Sunday, August 7, 2022

“Grounded in Clay” A Tradition

You can learn a subject, but it is far more difficult to understand a culture.

The exhibition “Grounded in Clay: The Spirit of Pueblo Pottery” at the New Mexico Museum of Indian Arts and Culture undertakes the challenge.

About 35 years ago we walked into The Museum of Northern Arizona and there we “discovered” the art of the Native Americans in the Southwest. Something about it just captured our soul. Having lived and worked in a very Eurocentric world my wife and I had to bring ourselves into that culture in order to try to understand a totally different mindset. So began a journey that continues to live with us.

The exhibition consists of about 100 pottery objects selected from almost 4,000 in the Indian Arts Research Center (IARC), which is part of the School for Advanced Research here in Santa Fe, with the addition of 24 pots from the the outstanding collection in the Vilcek Foundation in New York. The exhibition was organized by Elysia Poon, IARC Director, Rick Kinsel, President of the Vilcek Foundation and Acoma Pueblo Governor, Brian Vallo, a former IARC director. The three pots I am illustrating were selected from the Foundation by them respectively.

Originating here in Santa Fe the exhibition celebrates the hundredth anniversary of the Indian Pottery Fund which became the IARC at the School of Advanced Research. Around 60 members of 21 tribal communities including New Mexico’s 19 Pueblos, known as the Pueblo Pottery Collective, responded to the invitation to select and discuss works from the collections.

The Ceramic Vault at the IARC

The art of the potter has been a strong tradition in the Pueblos from time immemorial and continues to the present day. Lonnie Vigil, Nambé Pueblo created this monumental pot in 1995. It is 25 5/8 x 28 3/8 inches He had worked in finance in Washington D.C. before returning to the Pueblo to focus on his pottery. The quote is by Nora Naranjo Morse, KHA’p’o Wingeh/Santa Clara.

The show spans from the 11th century to into the 21st. Here you have a couple of the early pieces from the exhibition. Please do not skip the caption and the quote above. These demonstrate the universally deep meaning of these pieces to Pueblo people.

Some, like like Patrick Cruz, from Ohkay Owingeh Pueblo found pots in the SAR collection made by their ancestors. Cruz wrote about a piece by his great-grandmother, Gregorita Cruz : “I have made pots using Gregorita’s polishing stone and I feel a close-lived family connection to her in ways that photographs and other mementos could never provide.”

The cultural message that these pots live to tell a story of life and history, serving as a link between the generations is expressed in the installation where the pots are surrounded with quotes from the 60 curators and their reponses to the pieces. The interaction is brought to life in the film that accompanies the exhibition.

We were privileged to attend the Community Opening for the show with the curators and their families. After Pueblo prayers and a view of the exhibition there was a feast with great stews and enchiladas as well as other Native foods catered by a family from the Jemez/Laguna Pueblo. We were also treated to a Pueblo dance group. The evening ended with a traditional “Throw”. Large laundry baskets were brought out filled with Chips, Oreos, Krispy treats etc. etc. etc., as well as a few small stuffed animals for the kids, that were thrown onto the tables to be take home.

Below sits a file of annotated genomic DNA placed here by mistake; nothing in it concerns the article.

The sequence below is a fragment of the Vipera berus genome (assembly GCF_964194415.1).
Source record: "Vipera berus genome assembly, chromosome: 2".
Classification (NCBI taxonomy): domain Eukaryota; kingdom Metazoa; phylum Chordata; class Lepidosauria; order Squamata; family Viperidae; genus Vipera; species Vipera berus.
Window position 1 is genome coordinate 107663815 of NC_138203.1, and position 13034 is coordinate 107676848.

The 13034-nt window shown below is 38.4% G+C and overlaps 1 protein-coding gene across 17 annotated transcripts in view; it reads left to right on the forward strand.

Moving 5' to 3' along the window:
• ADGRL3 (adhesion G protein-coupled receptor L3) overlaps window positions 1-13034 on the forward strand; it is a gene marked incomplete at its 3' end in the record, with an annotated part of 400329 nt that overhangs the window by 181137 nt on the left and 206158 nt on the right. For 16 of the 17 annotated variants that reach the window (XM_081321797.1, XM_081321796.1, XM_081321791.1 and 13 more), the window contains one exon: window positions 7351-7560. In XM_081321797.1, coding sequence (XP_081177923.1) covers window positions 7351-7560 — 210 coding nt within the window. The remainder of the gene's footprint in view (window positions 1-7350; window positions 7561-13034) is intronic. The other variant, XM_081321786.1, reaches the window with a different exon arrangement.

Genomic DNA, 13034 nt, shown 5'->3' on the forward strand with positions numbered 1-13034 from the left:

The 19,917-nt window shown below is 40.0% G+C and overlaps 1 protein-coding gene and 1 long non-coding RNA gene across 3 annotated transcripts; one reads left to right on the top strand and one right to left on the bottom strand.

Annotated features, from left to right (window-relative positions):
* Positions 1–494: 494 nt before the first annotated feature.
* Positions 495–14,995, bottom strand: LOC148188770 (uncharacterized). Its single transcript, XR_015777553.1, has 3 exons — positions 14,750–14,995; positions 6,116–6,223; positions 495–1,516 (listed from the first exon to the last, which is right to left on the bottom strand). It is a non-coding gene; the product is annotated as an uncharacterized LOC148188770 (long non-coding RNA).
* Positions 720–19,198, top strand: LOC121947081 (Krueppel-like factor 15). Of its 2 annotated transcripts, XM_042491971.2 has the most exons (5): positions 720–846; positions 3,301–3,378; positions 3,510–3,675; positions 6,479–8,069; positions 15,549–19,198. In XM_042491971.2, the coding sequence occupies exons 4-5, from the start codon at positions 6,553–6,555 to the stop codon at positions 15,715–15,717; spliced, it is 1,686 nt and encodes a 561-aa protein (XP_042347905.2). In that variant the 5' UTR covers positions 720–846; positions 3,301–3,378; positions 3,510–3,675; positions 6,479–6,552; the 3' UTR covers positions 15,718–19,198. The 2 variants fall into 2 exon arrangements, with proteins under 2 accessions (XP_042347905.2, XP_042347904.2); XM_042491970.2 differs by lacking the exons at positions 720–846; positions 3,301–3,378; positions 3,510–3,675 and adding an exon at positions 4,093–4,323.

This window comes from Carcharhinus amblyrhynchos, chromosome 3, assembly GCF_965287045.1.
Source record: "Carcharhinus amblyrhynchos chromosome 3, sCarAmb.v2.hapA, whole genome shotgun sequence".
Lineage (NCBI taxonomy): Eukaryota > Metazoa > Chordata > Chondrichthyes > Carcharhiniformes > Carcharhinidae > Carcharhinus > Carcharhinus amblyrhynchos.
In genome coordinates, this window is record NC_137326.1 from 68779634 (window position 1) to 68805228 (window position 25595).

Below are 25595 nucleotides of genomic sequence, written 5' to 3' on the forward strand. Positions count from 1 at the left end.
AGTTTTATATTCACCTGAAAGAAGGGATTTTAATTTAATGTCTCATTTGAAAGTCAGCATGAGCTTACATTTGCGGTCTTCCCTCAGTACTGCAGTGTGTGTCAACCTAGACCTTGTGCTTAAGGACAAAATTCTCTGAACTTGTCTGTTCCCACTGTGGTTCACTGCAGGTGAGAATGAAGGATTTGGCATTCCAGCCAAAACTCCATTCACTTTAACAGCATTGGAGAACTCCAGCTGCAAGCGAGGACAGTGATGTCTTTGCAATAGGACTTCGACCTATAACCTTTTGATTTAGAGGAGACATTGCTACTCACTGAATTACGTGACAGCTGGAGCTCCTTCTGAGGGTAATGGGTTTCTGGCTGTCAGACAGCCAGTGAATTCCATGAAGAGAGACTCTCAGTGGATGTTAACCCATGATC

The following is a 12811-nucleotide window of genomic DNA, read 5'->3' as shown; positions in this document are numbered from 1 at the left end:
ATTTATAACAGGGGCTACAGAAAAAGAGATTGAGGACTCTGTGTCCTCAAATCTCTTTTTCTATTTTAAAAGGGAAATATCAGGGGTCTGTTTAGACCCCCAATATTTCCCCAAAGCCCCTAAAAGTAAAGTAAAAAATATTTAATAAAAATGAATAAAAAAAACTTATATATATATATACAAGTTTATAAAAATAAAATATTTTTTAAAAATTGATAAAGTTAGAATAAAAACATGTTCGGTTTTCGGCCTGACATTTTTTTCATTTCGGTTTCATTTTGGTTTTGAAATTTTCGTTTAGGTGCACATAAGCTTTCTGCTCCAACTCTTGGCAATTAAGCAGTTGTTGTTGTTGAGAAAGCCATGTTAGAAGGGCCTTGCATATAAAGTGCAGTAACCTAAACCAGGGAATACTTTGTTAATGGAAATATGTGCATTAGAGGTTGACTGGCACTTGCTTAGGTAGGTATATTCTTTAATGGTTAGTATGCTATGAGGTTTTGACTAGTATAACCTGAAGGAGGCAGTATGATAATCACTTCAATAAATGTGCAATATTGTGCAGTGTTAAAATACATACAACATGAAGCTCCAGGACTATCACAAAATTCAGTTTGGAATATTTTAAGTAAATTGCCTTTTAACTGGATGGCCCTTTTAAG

Next day I wrote to my children:“Last night was incredible. We were concerned about how one could make a bunch of pots interesting and understandable to those unacquainted with the material and culture they came from. We were delighted that the exhibition is enlightening, and the catalog is superb.”

It is hard to explain but for this Anglo “Grounded in Clay” and its community celebration managed to convey the spiritual aspect I have experienced of Native American culture.

The exhibition will end at the Museum of Indian Arts and Culture on May 28, 2023, travel on to the Metropolitan Museum in New York in July 2023. followed by the Museum of Fine Arts in Houston, and later to the St. Louis Art Museum.  Other institutions around the country are still in discussions with SAR.


  1. Ruth Meria and I much enjoyed the exhibit's opening---first the convivial gathering with food and drinks, then seeing the pots themselves, which were so thoughtfully selected. The show's curators are to be highly commended, especially carrying off the project during the pandemic.
    I was on SAR's staff when the Indian Arts Research Center was being built and the I remember when it was completed and the Indian Arts Fund collection moved in. After completion, the IARC director said to me, "What am I supposed to do now, stand around dusting pots forever. He left. How he would be impressed today by this exhibit and how IARC and its programs have developed over the years! Ruth and I look forward to seeing this wonderful exhibit again and again while it is at the Museum of Indian Arts and Culture.
    David Grant Noble

    1. I am so sorry, not to have responded before but i just saw this. I hardly get any comments here since people often write to my regular email ( but i am really interested in what you said. My first real interaction with SAR was a seminar in Cultural Property in 1997, were you there then?